Witnesses in Winter Trial Recount Day of Crash

By Beacon Staff

The second day of testimony in Evergreen teenager Justine Winter’s homicide trial was an emotional one, as witnesses began piecing together what happened before the car crash that killed two people in March 2009.

Winter, 17, is accused of intentionally driving her Pontiac Grand Am across the centerline and hitting Erin Thompson’s Subaru on U.S. Highway 93. Thompson, 35, and her son, Caden Odell, were killed.

Investigators charged Winter with two counts of deliberate homicide after finding text messages from Winter to her boyfriend at the time, Ryan Langford, alleging that she crashed her vehicle in a suicide attempt.

In Flathead County District Court Wednesday, the prosecution called several witnesses, including Langford, who testified about Winter’s frame of mind before the March 19, 2009, crash and her reasons for driving on Highway 93 that night.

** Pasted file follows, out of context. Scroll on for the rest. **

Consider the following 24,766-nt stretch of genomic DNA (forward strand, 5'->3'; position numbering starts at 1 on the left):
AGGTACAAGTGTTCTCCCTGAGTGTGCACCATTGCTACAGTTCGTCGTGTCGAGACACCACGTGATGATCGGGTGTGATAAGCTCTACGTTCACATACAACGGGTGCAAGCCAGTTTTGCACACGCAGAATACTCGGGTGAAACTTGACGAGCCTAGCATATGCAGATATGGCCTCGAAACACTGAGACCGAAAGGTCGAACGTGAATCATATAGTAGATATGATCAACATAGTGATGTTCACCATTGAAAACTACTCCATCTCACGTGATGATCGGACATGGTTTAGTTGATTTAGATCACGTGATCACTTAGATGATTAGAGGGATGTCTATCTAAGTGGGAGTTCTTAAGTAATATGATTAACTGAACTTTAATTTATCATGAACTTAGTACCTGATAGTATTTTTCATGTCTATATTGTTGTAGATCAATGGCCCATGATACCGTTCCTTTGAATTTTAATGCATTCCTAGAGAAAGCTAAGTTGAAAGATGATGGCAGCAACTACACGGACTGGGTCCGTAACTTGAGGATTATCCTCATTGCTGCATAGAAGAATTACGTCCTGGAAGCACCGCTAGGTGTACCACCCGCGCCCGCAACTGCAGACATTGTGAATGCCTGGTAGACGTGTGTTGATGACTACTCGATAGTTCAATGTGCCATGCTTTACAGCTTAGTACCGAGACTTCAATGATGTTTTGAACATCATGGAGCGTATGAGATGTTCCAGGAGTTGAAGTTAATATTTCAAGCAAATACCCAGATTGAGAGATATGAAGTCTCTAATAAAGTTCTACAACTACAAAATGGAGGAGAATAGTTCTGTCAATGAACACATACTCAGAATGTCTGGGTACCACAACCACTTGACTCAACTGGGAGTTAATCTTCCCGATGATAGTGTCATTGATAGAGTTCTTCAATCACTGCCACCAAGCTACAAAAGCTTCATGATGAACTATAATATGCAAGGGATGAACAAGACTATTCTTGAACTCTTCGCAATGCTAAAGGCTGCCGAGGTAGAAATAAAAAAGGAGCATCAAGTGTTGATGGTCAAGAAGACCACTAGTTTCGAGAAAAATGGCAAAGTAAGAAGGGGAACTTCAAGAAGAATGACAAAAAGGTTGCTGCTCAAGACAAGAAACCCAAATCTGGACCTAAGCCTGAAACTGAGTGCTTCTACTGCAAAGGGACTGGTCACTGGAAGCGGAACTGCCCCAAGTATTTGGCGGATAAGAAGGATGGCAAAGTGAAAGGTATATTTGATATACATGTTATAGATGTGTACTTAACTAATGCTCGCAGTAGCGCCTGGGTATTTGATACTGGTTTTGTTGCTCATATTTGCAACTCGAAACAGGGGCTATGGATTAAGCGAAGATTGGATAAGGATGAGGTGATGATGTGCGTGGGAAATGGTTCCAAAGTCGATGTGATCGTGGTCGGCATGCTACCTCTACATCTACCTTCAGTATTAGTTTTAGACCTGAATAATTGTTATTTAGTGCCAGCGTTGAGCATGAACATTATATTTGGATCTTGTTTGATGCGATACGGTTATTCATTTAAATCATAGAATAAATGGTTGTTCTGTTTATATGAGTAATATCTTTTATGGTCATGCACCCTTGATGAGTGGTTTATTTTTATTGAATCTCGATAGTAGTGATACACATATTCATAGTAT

According to Langford, 18, he and Winter had a fight earlier in the evening after he found something from another boy in her room. She drove him from her Evergreen home to his house about 10 miles away, where they talked for a while in her car and then he went inside.

After she left, Langford said he received text messages from Winter, some of which read “Good bye … My last words …,” and “If I won. I would have you. And I wouldn’t crash my car,” according to court records. But Langford said he was not concerned at that point.

“I knew Justine and I still do. It didn’t concern me because I knew Justine,” Langford said.